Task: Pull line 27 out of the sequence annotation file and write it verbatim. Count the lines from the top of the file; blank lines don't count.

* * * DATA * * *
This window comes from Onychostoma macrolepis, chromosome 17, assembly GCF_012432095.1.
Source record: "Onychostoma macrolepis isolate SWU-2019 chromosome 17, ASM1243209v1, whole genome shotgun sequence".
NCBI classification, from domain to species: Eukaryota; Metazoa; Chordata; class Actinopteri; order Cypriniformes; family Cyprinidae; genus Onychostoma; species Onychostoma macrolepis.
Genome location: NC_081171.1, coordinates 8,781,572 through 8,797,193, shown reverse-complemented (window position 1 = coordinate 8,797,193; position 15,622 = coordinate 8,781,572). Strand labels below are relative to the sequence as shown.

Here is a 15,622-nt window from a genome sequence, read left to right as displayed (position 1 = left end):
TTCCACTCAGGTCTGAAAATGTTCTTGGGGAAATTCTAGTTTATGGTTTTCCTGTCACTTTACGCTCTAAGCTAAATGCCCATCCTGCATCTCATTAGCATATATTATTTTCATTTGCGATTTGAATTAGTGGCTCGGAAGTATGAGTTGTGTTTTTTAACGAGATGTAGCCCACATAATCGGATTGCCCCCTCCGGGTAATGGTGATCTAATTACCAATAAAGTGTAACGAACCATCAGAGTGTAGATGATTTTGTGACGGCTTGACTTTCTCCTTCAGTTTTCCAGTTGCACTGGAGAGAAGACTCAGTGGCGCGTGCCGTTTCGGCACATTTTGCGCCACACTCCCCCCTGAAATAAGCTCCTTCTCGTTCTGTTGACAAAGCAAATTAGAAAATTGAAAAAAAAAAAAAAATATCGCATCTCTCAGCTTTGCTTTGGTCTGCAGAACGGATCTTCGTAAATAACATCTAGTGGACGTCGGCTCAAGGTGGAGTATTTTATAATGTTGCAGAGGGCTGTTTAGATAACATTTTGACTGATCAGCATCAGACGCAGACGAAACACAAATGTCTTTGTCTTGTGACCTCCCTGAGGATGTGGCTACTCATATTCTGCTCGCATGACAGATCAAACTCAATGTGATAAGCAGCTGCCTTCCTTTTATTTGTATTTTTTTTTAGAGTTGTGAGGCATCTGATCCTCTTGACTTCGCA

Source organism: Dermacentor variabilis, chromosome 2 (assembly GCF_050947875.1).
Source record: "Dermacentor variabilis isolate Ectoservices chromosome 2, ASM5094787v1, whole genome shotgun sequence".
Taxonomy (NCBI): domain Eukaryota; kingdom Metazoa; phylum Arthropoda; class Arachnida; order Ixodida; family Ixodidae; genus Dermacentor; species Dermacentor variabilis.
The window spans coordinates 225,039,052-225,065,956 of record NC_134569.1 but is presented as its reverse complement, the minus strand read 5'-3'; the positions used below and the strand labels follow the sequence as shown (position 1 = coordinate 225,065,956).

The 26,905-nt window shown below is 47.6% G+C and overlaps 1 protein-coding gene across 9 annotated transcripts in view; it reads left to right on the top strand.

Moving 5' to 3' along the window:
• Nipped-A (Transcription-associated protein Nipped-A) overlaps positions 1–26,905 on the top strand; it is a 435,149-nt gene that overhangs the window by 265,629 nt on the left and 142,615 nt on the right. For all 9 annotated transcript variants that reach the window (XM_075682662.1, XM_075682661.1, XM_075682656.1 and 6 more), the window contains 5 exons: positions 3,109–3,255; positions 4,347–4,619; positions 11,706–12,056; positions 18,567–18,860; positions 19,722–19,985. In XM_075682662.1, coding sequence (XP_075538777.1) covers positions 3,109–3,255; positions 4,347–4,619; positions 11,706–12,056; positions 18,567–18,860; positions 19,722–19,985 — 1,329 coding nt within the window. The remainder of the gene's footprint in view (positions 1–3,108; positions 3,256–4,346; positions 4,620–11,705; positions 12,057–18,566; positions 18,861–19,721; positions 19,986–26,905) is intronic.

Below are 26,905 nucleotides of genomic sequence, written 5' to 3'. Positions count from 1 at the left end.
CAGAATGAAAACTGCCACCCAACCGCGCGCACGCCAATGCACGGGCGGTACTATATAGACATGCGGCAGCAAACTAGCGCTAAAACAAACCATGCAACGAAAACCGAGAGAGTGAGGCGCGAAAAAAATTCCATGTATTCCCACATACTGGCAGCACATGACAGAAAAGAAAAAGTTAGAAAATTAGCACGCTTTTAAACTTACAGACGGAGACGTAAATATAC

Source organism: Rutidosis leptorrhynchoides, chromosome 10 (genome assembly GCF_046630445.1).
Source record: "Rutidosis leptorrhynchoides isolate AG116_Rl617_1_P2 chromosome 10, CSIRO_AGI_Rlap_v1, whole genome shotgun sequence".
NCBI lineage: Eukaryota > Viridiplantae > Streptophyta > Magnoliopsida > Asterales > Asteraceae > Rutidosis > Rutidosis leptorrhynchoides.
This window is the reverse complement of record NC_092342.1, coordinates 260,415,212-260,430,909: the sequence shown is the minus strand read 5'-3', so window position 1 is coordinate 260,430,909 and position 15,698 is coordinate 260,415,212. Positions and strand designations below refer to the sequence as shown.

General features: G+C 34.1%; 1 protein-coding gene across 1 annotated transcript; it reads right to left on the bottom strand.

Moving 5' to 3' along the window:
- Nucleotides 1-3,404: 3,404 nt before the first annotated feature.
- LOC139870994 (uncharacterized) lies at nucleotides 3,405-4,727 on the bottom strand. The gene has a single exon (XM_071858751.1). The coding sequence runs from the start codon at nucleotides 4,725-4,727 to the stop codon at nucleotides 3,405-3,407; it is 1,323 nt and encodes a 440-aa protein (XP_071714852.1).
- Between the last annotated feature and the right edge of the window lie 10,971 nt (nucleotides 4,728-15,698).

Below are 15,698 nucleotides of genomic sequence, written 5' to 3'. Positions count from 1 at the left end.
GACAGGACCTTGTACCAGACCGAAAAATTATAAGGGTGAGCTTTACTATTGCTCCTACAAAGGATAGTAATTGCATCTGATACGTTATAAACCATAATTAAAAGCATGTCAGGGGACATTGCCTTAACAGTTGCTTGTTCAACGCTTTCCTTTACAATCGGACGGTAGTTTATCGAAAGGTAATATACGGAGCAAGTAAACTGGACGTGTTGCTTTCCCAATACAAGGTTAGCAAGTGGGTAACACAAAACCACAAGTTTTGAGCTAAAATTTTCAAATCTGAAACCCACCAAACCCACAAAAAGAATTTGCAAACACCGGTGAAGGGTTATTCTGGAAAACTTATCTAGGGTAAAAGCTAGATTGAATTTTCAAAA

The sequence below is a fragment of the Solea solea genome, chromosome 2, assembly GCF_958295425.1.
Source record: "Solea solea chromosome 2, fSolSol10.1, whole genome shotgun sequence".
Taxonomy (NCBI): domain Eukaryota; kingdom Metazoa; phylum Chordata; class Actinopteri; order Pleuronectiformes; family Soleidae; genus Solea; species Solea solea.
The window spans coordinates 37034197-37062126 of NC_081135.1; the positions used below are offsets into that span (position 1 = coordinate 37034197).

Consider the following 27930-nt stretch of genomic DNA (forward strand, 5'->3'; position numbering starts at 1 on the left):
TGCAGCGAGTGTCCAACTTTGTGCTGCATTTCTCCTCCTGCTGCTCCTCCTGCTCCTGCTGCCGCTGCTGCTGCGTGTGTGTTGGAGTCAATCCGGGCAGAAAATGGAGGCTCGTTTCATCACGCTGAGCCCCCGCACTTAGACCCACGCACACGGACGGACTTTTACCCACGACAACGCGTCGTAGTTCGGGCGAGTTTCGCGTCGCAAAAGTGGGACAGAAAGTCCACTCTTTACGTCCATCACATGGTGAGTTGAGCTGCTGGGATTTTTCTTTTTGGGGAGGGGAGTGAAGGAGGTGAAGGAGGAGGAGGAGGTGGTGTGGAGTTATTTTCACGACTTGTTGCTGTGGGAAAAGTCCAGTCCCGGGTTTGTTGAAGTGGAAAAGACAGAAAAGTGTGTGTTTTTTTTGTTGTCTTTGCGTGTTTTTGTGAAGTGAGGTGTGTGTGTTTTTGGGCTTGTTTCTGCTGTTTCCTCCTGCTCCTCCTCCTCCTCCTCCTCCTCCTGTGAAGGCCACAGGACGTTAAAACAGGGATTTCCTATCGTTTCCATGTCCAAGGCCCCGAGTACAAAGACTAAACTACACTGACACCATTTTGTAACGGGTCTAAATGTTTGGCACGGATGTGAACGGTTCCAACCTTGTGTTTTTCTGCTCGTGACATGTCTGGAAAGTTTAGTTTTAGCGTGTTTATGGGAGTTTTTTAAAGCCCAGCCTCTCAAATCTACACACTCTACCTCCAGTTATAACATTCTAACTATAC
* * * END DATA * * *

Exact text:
The sequence below is a fragment of the Solea solea genome, chromosome 2, assembly GCF_958295425.1.